Exit Stage Left
Wednesday night, despite a strong performance by not-quite-a-Red-Sox Bruce Chen, the Royals lost their 91st game of 2011, ending the season with a 71-91 record, their 13th worst record in team history.
And yet, I’ve had more fun following this year’s group of players than, perhaps, any other (with 1989 and 2003 in the discussion). Maybe I’m a sucker. Maybe I’m just hopeful, but I felt like tides were shifting in the second half of the year and the developments of this season could carry into next year and beyond.
As usual, the Royals played well in September (and I still don’t know why this is the pattern), and as a bonus, most of the lineup was comprised of rookies. That’s a source of hope for next season and beyond.
But we have to wait until next year to see more Royals baseball. Unfortunately, that’s a long wait.
In the meantime, the focus shifts to the 2012 Royals and what route to take to improve the next Royals team.
It’s been stated over and over, but starting pitching must be a priority this winter. Dayton Moore wants to find candidates for the starting rotation in the following order: 1) internally – either by promoting from the minors or converting a reliever to a starter 2) finding a pitcher in a trade or 3) going through free agency.
There are many in-house options, from Aaron Crow to Mike Montgomery who could fill in a rotation spot next year, but the only way the Royals can get a pitcher with a track record of success, rather than putting someone in who “has potential”, is by looking outside the organization. It comes down to how close the Royals feel they are to contending. If they think the solid offense will get them close to contending, they might be more willing to make a move.
The free agent market is somewhat thin, and I would hope they won’t make a trade just to get a pitcher who might end up having two years on a contract. If the Royals are going to build on the success of 2011 and around their nucleus of young hitters, they have to do so with other players who they can keep rostered for a handful of years.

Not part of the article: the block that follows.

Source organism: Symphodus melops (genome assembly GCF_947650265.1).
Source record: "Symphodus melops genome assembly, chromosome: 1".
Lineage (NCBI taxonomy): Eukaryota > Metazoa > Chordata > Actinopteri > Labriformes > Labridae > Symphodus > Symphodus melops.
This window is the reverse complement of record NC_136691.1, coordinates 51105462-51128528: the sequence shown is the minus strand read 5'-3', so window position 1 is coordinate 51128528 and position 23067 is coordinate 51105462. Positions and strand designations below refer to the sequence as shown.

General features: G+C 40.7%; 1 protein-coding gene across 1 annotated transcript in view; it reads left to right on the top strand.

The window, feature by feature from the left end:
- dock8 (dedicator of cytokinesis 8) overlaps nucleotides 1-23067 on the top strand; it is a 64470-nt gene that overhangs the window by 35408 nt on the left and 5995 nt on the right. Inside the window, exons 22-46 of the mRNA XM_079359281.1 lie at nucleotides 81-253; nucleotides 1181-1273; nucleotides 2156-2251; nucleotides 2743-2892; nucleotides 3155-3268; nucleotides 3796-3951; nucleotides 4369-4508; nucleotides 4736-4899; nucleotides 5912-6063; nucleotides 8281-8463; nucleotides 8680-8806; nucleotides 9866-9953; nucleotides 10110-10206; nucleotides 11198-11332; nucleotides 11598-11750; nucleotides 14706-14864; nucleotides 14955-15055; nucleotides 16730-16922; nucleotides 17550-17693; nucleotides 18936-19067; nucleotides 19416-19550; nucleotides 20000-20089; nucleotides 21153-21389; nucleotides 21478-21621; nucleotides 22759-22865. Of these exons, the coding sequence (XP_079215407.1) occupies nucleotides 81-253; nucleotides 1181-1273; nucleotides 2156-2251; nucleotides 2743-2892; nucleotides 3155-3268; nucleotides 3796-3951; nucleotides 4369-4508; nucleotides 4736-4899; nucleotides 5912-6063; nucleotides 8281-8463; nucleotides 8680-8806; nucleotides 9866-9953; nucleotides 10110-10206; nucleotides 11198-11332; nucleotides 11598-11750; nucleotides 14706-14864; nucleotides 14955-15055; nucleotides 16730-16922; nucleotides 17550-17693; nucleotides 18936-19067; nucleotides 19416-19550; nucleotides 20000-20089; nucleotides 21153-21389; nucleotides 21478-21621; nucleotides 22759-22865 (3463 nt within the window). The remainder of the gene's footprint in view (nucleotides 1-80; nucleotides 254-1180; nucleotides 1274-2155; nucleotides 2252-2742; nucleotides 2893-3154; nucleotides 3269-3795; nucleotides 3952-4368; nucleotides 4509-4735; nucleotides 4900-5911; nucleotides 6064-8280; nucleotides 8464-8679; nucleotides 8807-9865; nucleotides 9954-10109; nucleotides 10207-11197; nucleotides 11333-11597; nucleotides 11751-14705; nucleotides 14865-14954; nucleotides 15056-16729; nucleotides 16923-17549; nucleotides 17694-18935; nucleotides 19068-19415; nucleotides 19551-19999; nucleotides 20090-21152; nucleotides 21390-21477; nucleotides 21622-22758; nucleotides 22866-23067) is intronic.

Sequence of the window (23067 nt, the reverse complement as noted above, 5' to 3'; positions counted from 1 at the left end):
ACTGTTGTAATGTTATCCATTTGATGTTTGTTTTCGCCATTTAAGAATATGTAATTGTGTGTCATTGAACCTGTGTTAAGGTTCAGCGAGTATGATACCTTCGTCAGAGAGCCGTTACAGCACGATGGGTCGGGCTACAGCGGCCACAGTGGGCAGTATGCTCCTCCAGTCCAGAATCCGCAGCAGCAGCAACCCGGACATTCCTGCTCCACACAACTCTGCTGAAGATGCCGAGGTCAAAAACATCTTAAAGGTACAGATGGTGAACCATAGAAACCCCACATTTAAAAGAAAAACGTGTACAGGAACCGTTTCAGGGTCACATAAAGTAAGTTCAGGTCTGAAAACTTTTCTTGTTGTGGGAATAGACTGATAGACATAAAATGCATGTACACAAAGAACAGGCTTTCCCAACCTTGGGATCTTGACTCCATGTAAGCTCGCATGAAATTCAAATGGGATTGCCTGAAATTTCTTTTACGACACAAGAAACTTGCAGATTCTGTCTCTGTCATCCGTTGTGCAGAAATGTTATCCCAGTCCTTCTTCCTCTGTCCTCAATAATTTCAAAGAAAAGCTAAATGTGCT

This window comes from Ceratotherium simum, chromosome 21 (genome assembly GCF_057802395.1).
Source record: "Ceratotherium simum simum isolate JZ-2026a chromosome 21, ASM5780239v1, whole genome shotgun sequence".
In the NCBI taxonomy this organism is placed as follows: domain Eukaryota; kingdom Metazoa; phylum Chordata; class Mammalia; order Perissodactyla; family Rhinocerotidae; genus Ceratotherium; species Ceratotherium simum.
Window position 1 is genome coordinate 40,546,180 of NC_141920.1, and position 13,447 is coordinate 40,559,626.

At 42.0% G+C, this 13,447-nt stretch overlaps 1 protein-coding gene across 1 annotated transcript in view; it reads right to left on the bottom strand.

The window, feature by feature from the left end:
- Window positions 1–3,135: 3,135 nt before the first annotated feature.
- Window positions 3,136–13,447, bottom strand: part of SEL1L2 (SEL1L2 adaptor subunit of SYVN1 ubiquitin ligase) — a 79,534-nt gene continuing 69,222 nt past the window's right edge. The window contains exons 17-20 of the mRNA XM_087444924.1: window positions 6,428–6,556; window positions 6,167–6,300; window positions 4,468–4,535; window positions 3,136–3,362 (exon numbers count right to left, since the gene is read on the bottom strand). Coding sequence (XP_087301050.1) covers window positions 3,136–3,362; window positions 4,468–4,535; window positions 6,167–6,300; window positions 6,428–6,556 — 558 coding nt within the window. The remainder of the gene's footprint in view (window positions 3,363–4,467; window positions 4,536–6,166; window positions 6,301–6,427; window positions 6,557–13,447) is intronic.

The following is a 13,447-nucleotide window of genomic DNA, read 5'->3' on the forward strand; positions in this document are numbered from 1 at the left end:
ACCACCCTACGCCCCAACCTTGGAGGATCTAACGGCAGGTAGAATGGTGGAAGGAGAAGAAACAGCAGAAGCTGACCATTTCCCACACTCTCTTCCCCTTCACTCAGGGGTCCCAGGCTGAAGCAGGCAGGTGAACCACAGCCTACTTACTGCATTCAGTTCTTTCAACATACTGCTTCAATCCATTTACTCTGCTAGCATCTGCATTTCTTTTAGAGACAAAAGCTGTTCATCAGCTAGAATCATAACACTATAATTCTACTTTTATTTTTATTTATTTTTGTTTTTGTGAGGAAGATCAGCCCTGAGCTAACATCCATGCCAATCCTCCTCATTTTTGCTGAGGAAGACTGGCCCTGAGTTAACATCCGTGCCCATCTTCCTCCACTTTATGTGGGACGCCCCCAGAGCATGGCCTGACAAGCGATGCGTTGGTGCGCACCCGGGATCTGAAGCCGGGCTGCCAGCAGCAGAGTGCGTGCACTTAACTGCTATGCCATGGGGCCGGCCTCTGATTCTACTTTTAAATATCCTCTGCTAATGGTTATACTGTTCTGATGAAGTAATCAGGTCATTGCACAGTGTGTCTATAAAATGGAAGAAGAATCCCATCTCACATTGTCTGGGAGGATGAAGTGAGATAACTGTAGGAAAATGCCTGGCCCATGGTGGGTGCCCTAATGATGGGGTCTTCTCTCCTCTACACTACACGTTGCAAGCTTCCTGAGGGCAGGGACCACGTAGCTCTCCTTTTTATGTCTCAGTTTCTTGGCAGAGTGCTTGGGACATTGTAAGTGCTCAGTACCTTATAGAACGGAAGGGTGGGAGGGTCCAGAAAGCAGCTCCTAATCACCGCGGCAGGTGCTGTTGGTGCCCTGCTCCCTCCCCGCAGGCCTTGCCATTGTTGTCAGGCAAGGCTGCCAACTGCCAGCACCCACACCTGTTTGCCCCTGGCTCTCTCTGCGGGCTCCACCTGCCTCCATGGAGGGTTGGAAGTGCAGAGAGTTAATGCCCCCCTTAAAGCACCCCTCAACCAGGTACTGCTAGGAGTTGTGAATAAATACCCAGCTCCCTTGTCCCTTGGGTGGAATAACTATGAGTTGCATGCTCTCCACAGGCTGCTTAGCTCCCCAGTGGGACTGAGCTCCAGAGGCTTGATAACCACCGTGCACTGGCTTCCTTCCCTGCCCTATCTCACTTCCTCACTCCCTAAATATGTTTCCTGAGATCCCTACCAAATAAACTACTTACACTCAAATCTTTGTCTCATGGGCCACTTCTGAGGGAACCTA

The moves to improve have already begun, as bench coach John Gibbons and pitching coach Bob McClure were let go. Chino Cadahia, a former catcher, will sit alongside Ned Yost next season. The Star pointed out that the Royals were after someone with a Latin American background to help their trio of catchers – Brayan Pena (Cuba), Manuel Pina and Salvador Perez (both from Venezuela) – continue to adjust to the big leagues and to provide guidance and help with communication. Cadahia is from Cuba, himself and was Bobby Cox’s bench coach for four seasons.
McClure hasn’t been replaced yet, but Yost said he wanted a guy who had “pitched in the big leagues for a long time with mediocre stuff“, which sounds like sarcasm until he expanded saying that those are the pitchers who have to do all the other things right – preparation, selection, refining their delivery – to survive.
The search is on, both for enhancements to the pitching staff, and the coach to guide them. Then, once winter arrives, the real fun begins as free agent and trade rumors build.
Until then, though, it’s time to lament another losing season, but one with silver linings. Eric Hosmer might win the Rookie of the Year Award. Mike Moustakas hit as well as anyone in the last two months. Sal Perez looked even better than advertised behind and at the plate.
And hey, we finished above the Twins for a change. Who’d have thought that would be the case?
(Also, for a fun, informative and graphical look at the Royals season, check out what Aaron Stilley did over at I-70 Baseball.)
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